5. Spaghetti Squash Noodles. Instead of the usual floured pasta fare, try eating your fave tomato sauce with spaghetti squash. Cut the squash in half, remove the seeds, then steam or bake in a covered casserole with a bit of water at 400F for 45-60min. Remove squash from skin. You'll notice when removing the squash why it's called spaghetti squash: because the squash is formed into long strands that look like pasta noodles. Add your fave pasta sauce and eat on up! Alternatively, you can also peel the rind from the squash and eat the noodles uncooked. Your choice!
6. Zucchini Noodles. This is a popular choice among those who eat a lot of raw fruits and veggies (such as raw vegans); however, anyone can benefit from this no bake recipe! It just requires using a tool that turns the zucchini into noodles. A Spirooli vegetable slicer is a cool little gadget that does the trick. Once noodles are made, just add sauce! Alternatively, you can use a vegetable peeler and make long thin strands. Simply remove the peel, peel into long thin strands (you can have strands with seeds or not - your choice) and add sauce. A cheese slicer makes thick slices likes lasagna pieces, so you could make your own "unbaked" lasagna by layering zucchini slices with pasta sauce. Note: the Spirooli vegetable slicer is also called a Spiralizer and you can get one for cheap on Amazon.
7. Carrot Noodles. Same as #6 above! You'll need that Spirooli or Spiralizer to turn those carrots into noodles; then add your sauce. Sweet carrot pasta here I come!
8. BONUS! Beet Noodles. Same as #6 and #7 above! Try using half carrot & half beet noodles with your fave sauce OR try a combo of beet, carrot & zucchini noodles! No bake pasta noodles was never so easy! ENJOY!
If you ever hear the word "best," run away.
Why do people ask what's the best this and what's the best that? What's the best ab exercise? What's the best sex position? What's the best diet to lose weight? What's the best etc etc??
The thing about the "What's the best (blank)" game is that nobody bothers to ask, for whom is it the best?
The correct answer is, of course, the best FOR ME. Do you really think there is just ONE ab exercise that is the top of the top? Any good trainer will have a little bag of tricks of the "best" exercises based on beginner, intermediate and advanced fitness level, and the one that will work the best FOR YOU is the one that is tough enough to do but not so easy that you're bored.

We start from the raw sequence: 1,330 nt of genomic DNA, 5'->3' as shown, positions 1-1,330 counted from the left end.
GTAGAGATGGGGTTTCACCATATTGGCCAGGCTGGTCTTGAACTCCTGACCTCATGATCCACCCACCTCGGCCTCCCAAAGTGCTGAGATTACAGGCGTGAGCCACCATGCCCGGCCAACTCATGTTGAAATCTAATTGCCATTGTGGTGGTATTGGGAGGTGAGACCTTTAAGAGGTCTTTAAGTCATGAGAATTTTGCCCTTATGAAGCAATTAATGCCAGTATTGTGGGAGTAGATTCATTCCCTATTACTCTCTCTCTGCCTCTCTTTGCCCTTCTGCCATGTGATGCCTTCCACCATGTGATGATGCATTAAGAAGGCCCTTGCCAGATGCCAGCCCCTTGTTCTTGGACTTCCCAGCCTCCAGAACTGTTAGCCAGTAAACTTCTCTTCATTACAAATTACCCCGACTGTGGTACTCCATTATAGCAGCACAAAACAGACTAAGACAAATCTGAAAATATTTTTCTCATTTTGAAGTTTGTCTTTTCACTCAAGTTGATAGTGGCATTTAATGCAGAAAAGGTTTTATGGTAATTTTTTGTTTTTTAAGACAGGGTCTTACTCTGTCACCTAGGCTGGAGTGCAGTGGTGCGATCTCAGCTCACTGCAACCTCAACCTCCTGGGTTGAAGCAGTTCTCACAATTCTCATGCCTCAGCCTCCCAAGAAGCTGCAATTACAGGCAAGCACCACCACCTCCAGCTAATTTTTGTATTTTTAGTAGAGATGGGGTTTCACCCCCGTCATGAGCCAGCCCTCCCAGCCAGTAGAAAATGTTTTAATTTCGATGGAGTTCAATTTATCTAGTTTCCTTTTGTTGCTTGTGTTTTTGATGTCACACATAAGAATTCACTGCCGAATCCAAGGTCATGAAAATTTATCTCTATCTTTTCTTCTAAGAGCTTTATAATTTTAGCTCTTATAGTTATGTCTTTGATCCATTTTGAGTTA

Same goes for other popular best questions like the best sex position: is it the best orgasm for a woman, the best position for an obese couple or the best position for a man who is less than the penile average? Best diet: are you looking to lose weight, get toned, build muscle mass, do a triathlon, go vegan, go SOS- (Salt Oil Sugar) free or just follow the latest breatharian diet because it's guaranteed to work since it's all about prana?
Q: Who ever said that there has to be just ONE? The best. Why can't there be a few or the top ten or a list of the best exerciseS, positionS, diet optionS? And who the heck is coming up with the best this or that, anyway?
So while the best game depends on a gazillion number of factors, this brings us to: TO WHOM are you asking the "best" question?
See the other thing about the best game is that there are at least two people playing this game (nah, it's not a solitaire-kinda thing). And the one (or few) people to whom you are asking this best question has got to have STATUS, baby, status. So if there's a celebrity, TV show personality, diet guru, yoga guru, come-hither best-selling author, god or goddess cute-as-all-heck personal trainer, and then there's you, oh-so-average boy or girl next door, well, it's the STAR that sparkles, shines and glitters, baby, and jello's got nothin' on crème brulé, right? Of course, it could just be some avatar EVERYONE talks about on a discussion board or a leader on THE must join group on Facebook.
But the real thing is that you listen to the other person BECAUSE they have status. And because they have status, they're the ones making all these must-see-do-before-you-die bucket lists.
The truth? EVERYONE has an opinion. Including you. You are the star of your own show. Can't be otherwise. No one can think, feel, workout or even go to the bathroom for you. Can't be otherwise.
Which means you got more status than anyone's opinion you ask. Key word: opinion. Everyone's got one of those. You know what's best for you because you are you.
Best to do? Ask what's best for You.